If the University of Alabama Doesn’t Need Hugh Culverhouse, Jr.’s Money, it Doesn’t Need Yours

Last year, Florida attorney and philanthropist Hugh Culverhouse, Jr. donated $26.5 million to the University of Alabama. The university, grateful for its largest private contribution ever, reciprocated by naming its law school after him. Hugh and UA, sittin’ in a tree …

On June 7, the UA’s board of trustees voted to return his donation (and presumably rename the school). Love-hate relationship, I guess.

Why?  They claim it’s over an argument as to how they spend the money,  but he says they’re lying and the reason he offers is a lot more believable given the timing.

His discussions with the school over the uses his donation are put to are ongoing. But last week, he said something they didn’t like. Specifically, he publicly urged students to boycott the school in protest of Alabama’s new abortion law.

Agree with him or not — on abortion, on the specific law, or on how students should respond to that law — Hugh Culverhouse, Jr. is a private citizen with a right to say anything he pleases.

Agree with the board of trustees or not on what Hugh Culverhouse, Jr. should say, the University of Alabama is a “public” institution that expects taxpayers nationwide to pick up a substantial portion of its operating costs.

The university’s financial report for 2017-18 notes nearly $45 million in federal grants and contracts and another $213 million in student loans funded by the US Department of Education through the Federal Direct Student Loan Program.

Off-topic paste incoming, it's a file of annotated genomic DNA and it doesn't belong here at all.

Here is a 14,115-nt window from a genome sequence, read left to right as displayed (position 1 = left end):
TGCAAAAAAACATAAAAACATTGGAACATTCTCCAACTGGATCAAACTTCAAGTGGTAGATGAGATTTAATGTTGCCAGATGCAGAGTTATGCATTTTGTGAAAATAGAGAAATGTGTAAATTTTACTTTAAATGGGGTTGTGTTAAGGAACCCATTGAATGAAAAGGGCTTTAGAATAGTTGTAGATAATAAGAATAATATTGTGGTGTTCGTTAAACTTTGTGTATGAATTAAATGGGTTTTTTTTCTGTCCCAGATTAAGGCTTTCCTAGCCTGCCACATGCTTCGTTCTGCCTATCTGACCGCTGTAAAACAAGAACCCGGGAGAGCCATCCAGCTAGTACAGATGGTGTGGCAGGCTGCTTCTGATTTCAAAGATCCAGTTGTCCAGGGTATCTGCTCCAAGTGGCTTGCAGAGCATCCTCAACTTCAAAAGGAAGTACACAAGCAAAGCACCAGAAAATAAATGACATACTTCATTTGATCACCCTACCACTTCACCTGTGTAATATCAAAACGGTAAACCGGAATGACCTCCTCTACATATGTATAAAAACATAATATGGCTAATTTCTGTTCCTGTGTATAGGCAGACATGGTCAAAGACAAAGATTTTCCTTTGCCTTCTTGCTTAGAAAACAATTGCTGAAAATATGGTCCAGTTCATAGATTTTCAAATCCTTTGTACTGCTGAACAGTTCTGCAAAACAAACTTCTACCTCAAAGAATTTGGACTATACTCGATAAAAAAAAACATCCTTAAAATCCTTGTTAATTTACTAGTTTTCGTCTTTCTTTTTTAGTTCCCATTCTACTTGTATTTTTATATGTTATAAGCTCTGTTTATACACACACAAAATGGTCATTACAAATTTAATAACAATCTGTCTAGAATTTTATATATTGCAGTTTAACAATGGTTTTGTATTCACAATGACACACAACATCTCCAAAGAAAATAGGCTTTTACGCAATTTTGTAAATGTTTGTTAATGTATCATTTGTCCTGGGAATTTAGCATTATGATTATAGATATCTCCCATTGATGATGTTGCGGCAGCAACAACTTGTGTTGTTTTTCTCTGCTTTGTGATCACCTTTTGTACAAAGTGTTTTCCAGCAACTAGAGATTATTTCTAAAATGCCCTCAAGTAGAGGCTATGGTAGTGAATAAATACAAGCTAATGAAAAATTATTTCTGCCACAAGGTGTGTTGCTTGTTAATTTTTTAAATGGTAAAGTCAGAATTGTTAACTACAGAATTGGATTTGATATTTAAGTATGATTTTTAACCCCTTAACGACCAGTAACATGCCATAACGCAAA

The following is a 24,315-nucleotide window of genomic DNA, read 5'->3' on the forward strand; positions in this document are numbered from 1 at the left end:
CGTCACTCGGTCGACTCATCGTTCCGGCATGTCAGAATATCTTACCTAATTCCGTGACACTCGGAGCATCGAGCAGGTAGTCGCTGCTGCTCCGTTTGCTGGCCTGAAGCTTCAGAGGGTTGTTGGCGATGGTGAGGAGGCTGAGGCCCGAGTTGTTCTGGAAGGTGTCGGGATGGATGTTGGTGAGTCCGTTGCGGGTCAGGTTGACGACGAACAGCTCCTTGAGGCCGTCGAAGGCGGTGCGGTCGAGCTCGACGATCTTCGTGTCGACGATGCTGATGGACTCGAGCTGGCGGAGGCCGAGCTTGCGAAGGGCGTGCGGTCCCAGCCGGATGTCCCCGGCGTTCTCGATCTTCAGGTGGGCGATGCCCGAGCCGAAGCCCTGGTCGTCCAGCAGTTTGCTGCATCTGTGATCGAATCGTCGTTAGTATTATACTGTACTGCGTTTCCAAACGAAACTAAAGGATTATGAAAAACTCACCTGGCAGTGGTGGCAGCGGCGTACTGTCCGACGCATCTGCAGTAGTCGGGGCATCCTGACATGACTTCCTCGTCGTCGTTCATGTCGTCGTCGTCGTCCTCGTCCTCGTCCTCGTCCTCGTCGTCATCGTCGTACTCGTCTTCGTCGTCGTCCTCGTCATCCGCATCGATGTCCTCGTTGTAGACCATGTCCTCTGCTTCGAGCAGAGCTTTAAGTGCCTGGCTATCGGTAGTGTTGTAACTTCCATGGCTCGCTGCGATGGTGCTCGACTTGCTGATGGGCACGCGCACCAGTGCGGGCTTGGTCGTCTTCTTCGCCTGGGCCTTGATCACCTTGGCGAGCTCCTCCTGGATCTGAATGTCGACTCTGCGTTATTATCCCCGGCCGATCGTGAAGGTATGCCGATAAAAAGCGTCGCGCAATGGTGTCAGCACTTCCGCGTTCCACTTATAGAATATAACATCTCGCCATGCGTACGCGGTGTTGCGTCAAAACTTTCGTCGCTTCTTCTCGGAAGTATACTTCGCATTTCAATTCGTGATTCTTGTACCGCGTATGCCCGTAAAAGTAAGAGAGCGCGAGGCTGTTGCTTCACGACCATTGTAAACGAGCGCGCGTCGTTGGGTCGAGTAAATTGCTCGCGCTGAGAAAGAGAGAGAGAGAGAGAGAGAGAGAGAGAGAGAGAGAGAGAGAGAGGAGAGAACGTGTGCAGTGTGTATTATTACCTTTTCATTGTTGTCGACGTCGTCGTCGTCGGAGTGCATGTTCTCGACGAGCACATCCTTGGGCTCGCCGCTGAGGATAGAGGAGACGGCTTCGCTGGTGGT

Check your voicemail. Any calls from the board of trustees asking whether it’s OK for them to keep taking your money while refusing Hugh Culverhouse, Jr.’s? I didn’t think so.

If you call up the university and start trying to tell them how to spend your money, or put out a press release urging students to cheer for Tennessee at the next Crimson Tide – Volunteers game, do you think they’ll send you a refund check? Feel free to try it and see what happens, but don’t hold your breath.

If the University of Alabama is so flush that it doesn’t need Hugh Culverhouse, Jr.’s money, they’re getting way too much of yours.

A federally funded university which turns down a private donation over the donor’s constitutionally protected speech should have the full amount of that donation subtracted from its federal funding for the following year.

And by the way, remember to cheer for Tennessee at the next Crimson Tide – Volunteers game.

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America Proved Minarchism is a Myth

It is beyond any measure of denial to assert that the American experiment in “limited government” – “constitutional” or otherwise – has proven itself an abject failure. The US government is the largest, most expensive, and most powerful cabal on the planet. And it shows no signs of reversing course.

But for the true believers in minarchism, it gets even worse. Consider the original idea behind the “United States”: A loosely confederated group of smaller sovereign governmental entities – all more or less modelled after the overarching federal one, each with a constitution and bill of rights. There are currently 50 of them, in addition to the special federal District of Columbia. Plus two overseas commonwealths, and three semi-autonomous territories.

Notwithstanding a few uninhabited islands and sandbars dotting the Caribbean and Pacific Ocean that the US federal government lays claim to, that equals not just one, but 57 separate experiments in “limited government.” We could also include all various municipalities contained therein too – counties, cities, towns – and then we’d be talking “limited” governmental experiments almost beyond number.